Plate Tectonics

Pamela J. W. Gore
Georgia Perimeter College

Objectives

  1. List the basic types of plate boundaries (divergent, convergent, transform) and describe the relative motions of each. Give examples of where each type of plate motion occurs on the Earth.
  2. List the driving mechanisms that might cause plate motion.
  3. Recognize features produced by mantle plumes or hot spots.
  4. Be able to cite the lines of evidence in support of the Plate Tectonic Theory, Continental Drift and Sea floor Spreading.
  5. Understand how geomagnetic reversals provide evidence for sea floor spreading.
  6. Understand the tectonic processes resulting in the formation of major Earth features such as mountain belts, ocean basins, deep sea trenches, and volcanic areas.
  7. Know the history of the development of the theory of Plate Tectonics, and recognize the contributions of various geoscientists (Alfred Wegener, Harry Hess, Fred Vine and D. H. Matthews).
  8. Identify the various features associated with the basic types of plate boundaries (rift valley, subduction zone, deep sea trench, Benioff zone, etc.).


Evidence in support of the Theory of Plate Tectonics:

  1. Shape of the coastlines

  2. Faunal similarities

  3. Fossil evidence
    1. Glossopteris flora (plant fossils)
      Late Paleozoic seed ferns
      Gondwanaland (India, Africa, Australia, S. America, Antarctica)
    2. Mesosaurus (aquatic reptile)

  4. Rift Valleys of Africa - (continent breaking up)

  5. Geologic similarities between S. America and Africa
    1. Same stratigraphic sequence (i.e. same sequence of layered sedimentary rocks)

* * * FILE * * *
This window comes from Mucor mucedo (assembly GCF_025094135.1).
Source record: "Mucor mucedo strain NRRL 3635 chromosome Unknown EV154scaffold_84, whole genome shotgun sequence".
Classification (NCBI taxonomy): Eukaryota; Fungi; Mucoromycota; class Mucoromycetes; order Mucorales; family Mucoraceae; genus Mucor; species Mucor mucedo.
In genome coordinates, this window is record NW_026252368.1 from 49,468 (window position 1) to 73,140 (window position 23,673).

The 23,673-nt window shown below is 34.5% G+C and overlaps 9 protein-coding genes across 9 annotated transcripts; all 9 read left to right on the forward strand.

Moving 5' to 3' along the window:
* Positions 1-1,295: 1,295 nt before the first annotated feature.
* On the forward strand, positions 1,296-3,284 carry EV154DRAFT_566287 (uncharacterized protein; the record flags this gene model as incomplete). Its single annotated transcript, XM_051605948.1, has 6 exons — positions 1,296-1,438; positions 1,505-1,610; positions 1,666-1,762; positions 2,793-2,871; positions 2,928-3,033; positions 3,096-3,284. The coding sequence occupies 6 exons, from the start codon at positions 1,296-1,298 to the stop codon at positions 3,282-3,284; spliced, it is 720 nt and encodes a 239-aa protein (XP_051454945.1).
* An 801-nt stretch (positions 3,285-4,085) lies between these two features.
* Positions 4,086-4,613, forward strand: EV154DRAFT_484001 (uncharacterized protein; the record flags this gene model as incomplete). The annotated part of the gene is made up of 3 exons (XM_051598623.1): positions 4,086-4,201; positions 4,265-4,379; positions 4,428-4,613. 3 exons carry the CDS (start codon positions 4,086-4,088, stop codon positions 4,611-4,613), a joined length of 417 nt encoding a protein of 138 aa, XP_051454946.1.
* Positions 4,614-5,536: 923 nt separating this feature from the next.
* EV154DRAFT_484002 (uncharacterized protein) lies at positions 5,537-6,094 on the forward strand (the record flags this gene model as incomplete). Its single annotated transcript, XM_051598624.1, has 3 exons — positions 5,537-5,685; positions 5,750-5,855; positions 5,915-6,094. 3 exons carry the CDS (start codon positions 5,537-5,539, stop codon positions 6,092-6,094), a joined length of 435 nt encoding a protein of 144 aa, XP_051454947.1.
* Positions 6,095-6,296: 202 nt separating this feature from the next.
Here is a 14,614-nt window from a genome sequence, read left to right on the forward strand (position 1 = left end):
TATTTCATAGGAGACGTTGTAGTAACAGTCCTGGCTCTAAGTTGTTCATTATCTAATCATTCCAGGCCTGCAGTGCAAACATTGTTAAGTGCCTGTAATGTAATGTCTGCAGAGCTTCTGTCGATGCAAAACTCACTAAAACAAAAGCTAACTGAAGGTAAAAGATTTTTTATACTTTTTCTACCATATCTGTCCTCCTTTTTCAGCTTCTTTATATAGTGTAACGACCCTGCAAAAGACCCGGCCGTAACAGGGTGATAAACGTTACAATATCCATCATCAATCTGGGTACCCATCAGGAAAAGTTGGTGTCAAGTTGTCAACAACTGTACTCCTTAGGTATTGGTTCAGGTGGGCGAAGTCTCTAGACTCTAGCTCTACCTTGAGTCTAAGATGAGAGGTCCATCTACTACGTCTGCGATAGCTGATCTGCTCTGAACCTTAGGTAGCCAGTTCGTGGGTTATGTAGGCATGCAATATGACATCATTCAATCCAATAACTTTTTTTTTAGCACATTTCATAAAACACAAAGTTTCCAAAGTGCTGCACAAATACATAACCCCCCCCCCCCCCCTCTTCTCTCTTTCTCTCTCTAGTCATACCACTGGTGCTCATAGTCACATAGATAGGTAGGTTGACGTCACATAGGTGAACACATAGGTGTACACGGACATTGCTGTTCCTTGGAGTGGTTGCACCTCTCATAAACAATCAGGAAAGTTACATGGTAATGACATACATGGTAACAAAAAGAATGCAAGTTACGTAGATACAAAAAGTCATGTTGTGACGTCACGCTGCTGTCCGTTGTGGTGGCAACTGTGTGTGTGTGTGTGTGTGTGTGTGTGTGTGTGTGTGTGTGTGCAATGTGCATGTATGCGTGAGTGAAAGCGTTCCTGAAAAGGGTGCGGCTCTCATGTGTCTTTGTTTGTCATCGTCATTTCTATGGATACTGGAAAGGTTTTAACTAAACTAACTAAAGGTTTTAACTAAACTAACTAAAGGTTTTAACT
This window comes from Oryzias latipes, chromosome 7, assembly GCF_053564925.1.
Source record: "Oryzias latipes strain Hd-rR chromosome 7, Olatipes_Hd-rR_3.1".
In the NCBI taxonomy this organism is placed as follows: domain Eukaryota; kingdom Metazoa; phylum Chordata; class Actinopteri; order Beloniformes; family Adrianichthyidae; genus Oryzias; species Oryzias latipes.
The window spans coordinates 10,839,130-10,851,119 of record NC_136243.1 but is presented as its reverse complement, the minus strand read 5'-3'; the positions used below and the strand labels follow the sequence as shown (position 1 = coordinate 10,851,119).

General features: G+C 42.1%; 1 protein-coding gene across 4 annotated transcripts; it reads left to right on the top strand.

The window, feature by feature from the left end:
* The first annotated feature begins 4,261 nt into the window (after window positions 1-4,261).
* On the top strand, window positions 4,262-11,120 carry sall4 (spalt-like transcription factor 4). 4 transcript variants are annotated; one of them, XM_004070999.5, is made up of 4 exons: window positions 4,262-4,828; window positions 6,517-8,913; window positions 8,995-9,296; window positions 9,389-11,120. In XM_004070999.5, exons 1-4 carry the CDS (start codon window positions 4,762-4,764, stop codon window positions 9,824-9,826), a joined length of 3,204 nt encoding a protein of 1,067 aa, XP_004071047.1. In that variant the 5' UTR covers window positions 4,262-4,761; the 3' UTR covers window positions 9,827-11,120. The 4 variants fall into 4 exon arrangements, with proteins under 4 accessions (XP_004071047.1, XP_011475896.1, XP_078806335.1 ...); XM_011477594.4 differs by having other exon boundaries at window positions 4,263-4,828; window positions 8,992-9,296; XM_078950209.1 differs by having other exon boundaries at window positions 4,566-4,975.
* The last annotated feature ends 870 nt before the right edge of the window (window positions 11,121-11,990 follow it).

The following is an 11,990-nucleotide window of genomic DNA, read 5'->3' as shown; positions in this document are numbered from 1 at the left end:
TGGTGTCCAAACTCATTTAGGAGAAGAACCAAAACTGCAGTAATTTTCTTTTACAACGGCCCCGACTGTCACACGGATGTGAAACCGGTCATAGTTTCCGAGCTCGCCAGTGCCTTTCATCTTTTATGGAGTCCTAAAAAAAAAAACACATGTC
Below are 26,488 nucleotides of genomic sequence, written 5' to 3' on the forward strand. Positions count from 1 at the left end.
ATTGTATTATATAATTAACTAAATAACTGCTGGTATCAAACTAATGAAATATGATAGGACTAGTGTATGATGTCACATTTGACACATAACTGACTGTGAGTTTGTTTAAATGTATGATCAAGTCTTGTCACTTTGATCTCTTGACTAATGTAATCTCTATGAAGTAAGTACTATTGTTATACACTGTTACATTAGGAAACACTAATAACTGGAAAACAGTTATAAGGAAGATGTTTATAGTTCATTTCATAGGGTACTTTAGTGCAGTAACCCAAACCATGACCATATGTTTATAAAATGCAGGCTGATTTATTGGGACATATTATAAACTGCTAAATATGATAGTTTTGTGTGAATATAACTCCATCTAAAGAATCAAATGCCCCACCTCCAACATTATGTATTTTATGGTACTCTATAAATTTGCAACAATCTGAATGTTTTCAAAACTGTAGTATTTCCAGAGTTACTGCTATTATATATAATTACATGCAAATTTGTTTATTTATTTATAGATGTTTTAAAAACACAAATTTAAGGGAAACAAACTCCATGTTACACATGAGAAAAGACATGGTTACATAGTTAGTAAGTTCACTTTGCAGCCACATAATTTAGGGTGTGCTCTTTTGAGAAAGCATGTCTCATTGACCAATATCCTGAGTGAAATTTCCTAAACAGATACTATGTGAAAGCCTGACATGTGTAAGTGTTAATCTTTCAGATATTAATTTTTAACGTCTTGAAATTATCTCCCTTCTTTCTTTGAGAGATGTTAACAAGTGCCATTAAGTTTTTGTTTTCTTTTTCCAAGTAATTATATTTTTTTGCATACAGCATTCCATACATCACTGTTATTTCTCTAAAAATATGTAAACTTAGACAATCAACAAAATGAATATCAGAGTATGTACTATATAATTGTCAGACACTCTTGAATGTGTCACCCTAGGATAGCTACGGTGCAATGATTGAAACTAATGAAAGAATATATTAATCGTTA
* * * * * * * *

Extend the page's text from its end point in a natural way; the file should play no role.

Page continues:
2. Mountain belts and folded rocks line up

  6. Paleoclimatic evidence (ancient climatic zones match up)
    Layers of glacial deposits are found at same place in sequence of rocks
    Note directions of glacial ice movement as indicated by striations or grooves in the rock

  7. Apparent youth of ocean basins and sea floor
    Thin layer of sediment on basalt
    Basalt dates to less than 200 million years (most less than 150 million years)

  8. Evidence for subsidence in oceans -
    1. guyots - flat-topped sea mounts (erosion when at or above sea level)
    2. Chains of volcanic islands that are older away from site of current volcanic activity -
      Hawaiian Islands and Emperor Sea Mounts
      (also subsiding as they go away from site of current volcanic activity)

  9. Mid-ocean ridges located near ocean centers
    1. High heat flow
    2. Seismic wave velocity decreases due to high temperatures
    3. Valley along center of ridge (graben)
    4. Volcanoes along ridge
    5. Earthquakes along ridge

  10. Benioff Zones - inclined zone of earthquake foci (plural of focus) near deep sea trenches

  11. Magnetic stripes on the sea floor


Contributions to plate tectonic theory from paleomagnetism

  1. Recently magnetized rocks show alignment of magnetic field consistent with Earth's current magnetic field

  2. Magnetization in older rocks has different orientations (as determined by magnetometer towed by ship)